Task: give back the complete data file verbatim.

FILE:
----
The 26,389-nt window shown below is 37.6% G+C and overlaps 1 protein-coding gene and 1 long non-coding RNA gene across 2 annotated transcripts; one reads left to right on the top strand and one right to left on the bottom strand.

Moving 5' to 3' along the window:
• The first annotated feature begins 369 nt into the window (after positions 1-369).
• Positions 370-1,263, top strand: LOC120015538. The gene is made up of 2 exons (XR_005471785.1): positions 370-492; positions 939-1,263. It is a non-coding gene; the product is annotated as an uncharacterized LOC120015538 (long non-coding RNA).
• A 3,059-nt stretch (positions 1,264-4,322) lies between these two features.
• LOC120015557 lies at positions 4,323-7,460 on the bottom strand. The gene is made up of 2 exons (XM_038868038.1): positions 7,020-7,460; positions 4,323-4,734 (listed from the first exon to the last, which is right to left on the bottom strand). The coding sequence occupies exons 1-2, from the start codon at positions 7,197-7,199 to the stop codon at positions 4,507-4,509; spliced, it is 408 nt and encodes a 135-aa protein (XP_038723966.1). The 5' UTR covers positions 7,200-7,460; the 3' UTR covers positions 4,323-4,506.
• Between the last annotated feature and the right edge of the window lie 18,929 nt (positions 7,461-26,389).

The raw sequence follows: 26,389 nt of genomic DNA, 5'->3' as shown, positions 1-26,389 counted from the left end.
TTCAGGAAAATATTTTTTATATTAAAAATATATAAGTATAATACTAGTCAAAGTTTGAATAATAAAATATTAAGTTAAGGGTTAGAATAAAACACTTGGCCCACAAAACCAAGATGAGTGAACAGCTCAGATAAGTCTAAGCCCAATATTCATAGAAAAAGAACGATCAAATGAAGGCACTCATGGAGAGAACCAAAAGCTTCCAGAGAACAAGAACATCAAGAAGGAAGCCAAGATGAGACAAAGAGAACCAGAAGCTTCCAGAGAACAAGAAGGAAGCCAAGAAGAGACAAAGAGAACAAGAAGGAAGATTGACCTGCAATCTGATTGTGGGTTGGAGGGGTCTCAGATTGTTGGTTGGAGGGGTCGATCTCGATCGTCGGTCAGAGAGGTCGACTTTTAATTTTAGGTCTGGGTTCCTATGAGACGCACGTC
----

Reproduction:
The 26,389-nt window shown below is 37.6% G+C and overlaps 1 protein-coding gene and 1 long non-coding RNA gene across 2 annotated transcripts; one reads left to right on the top strand and one right to left on the bottom strand.

Moving 5' to 3' along the window:
• The first annotated feature begins 369 nt into the window (after positions 1-369).
• Positions 370-1,263, top strand: LOC120015538. The gene is made up of 2 exons (XR_005471785.1): positions 370-492; positions 939-1,263. It is a non-coding gene; the product is annotated as an uncharacterized LOC120015538 (long non-coding RNA).
• A 3,059-nt stretch (positions 1,264-4,322) lies between these two features.
• LOC120015557 lies at positions 4,323-7,460 on the bottom strand. The gene is made up of 2 exons (XM_038868038.1): positions 7,020-7,460; positions 4,323-4,734 (listed from the first exon to the last, which is right to left on the bottom strand). The coding sequence occupies exons 1-2, from the start codon at positions 7,197-7,199 to the stop codon at positions 4,507-4,509; spliced, it is 408 nt and encodes a 135-aa protein (XP_038723966.1). The 5' UTR covers positions 7,200-7,460; the 3' UTR covers positions 4,323-4,506.
• Between the last annotated feature and the right edge of the window lie 18,929 nt (positions 7,461-26,389).

The raw sequence follows: 26,389 nt of genomic DNA, 5'->3' as shown, positions 1-26,389 counted from the left end.
TTCAGGAAAATATTTTTTATATTAAAAATATATAAGTATAATACTAGTCAAAGTTTGAATAATAAAATATTAAGTTAAGGGTTAGAATAAAACACTTGGCCCACAAAACCAAGATGAGTGAACAGCTCAGATAAGTCTAAGCCCAATATTCATAGAAAAAGAACGATCAAATGAAGGCACTCATGGAGAGAACCAAAAGCTTCCAGAGAACAAGAACATCAAGAAGGAAGCCAAGATGAGACAAAGAGAACCAGAAGCTTCCAGAGAACAAGAAGGAAGCCAAGAAGAGACAAAGAGAACAAGAAGGAAGATTGACCTGCAATCTGATTGTGGGTTGGAGGGGTCTCAGATTGTTGGTTGGAGGGGTCGATCTCGATCGTCGGTCAGAGAGGTCGACTTTTAATTTTAGGTCTGGGTTCCTATGAGACGCACGTC